martes, 19 de abril de 2016

hyperferritinemia-cataract syndrome - Genetics Home Reference & New on the MedlinePlus Cataract page

hyperferritinemia-cataract syndrome - Genetics Home Reference

Genetics Home Reference, Your Guide to Understanding Genetic Conditions

hyperferritinemia-cataract syndrome

Hyperferritinemia-cataract syndrome is a disorder characterized by an excess of an iron storage protein called ferritin in the blood (hyperferritinemia) and tissues of the body. A buildup of this protein begins early in life, leading to clouding of the lenses of the eyes (cataracts). In affected individuals, cataracts usually develop in infancy, rather than after age 60 as typically occurs in the general population. Cataracts that are not removed surgically cause progressive dimming and blurriness of vision because the clouded lenses reduce and distort incoming light.
Although the hyperferritinemia in this disorder does not usually cause any health problems other than cataracts, the elevated ferritin levels in the blood can be mistaken for a sign of certain liver disorders. These conditions result in excess iron in the body and may be treated by blood-drawing. However, individuals with hyperferritinemia-cataract syndrome do not have an excess of iron, and with repeated blood draws will develop reduced iron levels leading to a low number of red blood cells (anemia). Therefore, correct diagnosis of hyperferritinemia-cataract syndrome is important to avoid unnecessary treatments or invasive test procedures such as liver biopsies.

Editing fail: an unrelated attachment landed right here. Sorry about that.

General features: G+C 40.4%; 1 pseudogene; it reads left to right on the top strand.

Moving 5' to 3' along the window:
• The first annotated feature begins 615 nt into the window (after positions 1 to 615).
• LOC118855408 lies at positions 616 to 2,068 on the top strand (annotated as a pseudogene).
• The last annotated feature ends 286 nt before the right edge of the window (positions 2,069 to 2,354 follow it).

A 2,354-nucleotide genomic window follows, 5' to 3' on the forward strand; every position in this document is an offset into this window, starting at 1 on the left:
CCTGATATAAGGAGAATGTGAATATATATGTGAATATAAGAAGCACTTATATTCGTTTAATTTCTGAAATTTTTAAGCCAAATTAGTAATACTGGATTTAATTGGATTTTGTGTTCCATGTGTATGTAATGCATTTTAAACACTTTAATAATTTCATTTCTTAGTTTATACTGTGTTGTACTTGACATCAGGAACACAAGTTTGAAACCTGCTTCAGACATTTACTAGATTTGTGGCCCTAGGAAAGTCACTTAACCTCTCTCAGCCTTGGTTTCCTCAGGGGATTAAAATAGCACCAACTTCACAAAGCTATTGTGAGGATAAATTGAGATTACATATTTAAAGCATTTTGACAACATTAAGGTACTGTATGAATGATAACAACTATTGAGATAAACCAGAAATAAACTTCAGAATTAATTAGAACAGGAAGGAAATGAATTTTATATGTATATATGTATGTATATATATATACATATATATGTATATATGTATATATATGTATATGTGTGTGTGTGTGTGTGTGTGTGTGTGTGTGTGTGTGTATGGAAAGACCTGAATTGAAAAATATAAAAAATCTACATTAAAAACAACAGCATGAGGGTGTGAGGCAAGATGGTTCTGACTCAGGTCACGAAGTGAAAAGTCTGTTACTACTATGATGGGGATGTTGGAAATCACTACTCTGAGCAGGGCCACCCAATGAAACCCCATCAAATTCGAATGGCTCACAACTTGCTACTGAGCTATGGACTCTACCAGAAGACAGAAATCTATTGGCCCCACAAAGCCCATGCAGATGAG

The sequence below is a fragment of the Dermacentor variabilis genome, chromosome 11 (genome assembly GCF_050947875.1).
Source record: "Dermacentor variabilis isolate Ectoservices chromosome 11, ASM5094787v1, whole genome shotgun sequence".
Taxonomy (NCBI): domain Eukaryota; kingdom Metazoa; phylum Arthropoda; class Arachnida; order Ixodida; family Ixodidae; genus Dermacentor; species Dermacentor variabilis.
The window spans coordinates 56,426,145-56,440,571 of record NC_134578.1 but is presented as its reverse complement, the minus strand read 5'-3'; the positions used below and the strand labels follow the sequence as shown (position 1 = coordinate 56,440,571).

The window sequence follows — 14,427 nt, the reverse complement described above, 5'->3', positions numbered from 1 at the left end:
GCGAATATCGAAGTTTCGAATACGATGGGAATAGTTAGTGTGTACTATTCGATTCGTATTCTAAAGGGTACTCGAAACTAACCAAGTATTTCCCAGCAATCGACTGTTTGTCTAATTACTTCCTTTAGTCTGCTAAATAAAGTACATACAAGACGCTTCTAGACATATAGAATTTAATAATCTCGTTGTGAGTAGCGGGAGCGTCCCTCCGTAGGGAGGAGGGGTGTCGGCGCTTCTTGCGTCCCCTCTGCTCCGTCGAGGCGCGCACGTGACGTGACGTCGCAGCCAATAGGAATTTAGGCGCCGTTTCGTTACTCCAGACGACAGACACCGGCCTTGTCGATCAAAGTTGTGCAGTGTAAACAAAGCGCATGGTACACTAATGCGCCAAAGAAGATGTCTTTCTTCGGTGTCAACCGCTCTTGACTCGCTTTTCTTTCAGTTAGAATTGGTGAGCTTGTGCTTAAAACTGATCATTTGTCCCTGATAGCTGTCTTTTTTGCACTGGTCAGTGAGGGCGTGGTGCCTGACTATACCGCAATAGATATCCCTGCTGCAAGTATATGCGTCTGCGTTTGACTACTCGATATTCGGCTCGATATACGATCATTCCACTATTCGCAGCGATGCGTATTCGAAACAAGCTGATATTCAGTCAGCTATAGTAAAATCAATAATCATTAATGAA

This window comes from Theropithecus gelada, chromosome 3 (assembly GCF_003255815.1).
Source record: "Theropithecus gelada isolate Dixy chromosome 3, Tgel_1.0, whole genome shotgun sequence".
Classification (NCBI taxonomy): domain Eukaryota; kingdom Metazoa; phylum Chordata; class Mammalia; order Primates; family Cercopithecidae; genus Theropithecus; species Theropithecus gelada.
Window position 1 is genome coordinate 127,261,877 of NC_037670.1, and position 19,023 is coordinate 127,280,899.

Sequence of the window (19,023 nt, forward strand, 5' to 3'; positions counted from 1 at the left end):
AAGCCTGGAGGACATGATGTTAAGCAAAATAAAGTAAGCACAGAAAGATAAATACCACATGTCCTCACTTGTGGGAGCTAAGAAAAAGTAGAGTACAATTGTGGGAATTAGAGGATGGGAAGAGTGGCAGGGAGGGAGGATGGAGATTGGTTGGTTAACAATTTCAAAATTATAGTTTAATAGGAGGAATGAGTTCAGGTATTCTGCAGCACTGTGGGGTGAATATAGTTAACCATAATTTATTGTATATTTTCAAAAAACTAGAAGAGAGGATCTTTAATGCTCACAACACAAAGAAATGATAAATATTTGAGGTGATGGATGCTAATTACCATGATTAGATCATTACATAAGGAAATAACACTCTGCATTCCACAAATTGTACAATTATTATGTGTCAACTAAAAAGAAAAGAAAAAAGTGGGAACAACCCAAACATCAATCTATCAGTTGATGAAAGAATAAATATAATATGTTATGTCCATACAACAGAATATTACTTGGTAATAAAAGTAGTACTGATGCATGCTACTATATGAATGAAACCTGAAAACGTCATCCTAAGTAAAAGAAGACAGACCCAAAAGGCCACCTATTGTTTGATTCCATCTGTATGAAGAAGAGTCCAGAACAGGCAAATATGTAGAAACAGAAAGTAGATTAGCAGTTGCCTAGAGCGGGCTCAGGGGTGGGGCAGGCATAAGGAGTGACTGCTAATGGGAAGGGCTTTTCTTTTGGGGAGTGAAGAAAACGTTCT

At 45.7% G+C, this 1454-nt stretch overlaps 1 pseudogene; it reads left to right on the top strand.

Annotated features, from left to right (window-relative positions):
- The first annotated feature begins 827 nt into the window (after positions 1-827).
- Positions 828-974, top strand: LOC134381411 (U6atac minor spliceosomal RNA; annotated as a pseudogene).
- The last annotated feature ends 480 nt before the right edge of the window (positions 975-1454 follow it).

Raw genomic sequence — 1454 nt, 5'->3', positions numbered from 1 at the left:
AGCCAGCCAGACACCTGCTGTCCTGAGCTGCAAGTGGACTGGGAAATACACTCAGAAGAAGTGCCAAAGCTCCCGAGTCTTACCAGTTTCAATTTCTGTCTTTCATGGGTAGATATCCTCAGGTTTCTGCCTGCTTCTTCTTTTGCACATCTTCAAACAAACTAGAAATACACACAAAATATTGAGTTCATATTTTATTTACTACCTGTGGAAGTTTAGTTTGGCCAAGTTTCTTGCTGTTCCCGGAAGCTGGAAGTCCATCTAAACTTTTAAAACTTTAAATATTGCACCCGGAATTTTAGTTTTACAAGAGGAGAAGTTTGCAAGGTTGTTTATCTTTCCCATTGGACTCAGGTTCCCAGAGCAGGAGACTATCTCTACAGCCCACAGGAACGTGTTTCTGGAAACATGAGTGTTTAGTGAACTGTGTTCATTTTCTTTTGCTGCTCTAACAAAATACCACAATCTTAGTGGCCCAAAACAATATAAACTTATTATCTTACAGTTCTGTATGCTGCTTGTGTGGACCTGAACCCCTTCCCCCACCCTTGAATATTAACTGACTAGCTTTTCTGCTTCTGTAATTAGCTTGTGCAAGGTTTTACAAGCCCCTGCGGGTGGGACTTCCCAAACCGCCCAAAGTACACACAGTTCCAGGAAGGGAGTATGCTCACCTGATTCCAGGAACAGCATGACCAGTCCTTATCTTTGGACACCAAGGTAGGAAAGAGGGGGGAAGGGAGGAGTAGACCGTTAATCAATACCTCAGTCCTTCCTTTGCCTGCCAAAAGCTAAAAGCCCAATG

New on the MedlinePlus Cataract page:
04/13/2016 02:39 PM EDT

Source: National Library of Medicine - NIH
04/13/2016 02:39 PM EDT

Source: National Library of Medicine - NIH
04/13/2016 02:39 PM EDT

Source: National Library of Medicine - NIH
02/19/2016 03:32 PM EST

Source: National Library of Medicine - NIH

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Photograph of a cataract

National Institutes of Health

The primary NIH organization for research on Cataract is the National Eye Institute



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A cataract is a clouding of the lens in your eye. It affects your vision. Cataracts are very common in older people. By age 80, more than half of all Americans either have a cataract or have had cataract surgery.
A cataract can occur in either or both eyes. It cannot spread from one eye to the other. Common symptoms are
  • Blurry vision
  • Colors that seem faded
  • Glare - headlights, lamps or sunlight may seem too bright. You may also see a halo around lights.
  • Not being able to see well at night
  • Double vision
  • Frequent prescription changes in your eye wear
Cataracts usually develop slowly. New glasses, brighter lighting, anti-glare sunglasses or magnifying lenses can help at first. Surgery is also an option. It involves removing the cloudy lens and replacing it with an artificial lens. Wearing sunglasses and a hat with a brim to block ultraviolet sunlight may help to delay cataracts.
NIH: National Eye Institute

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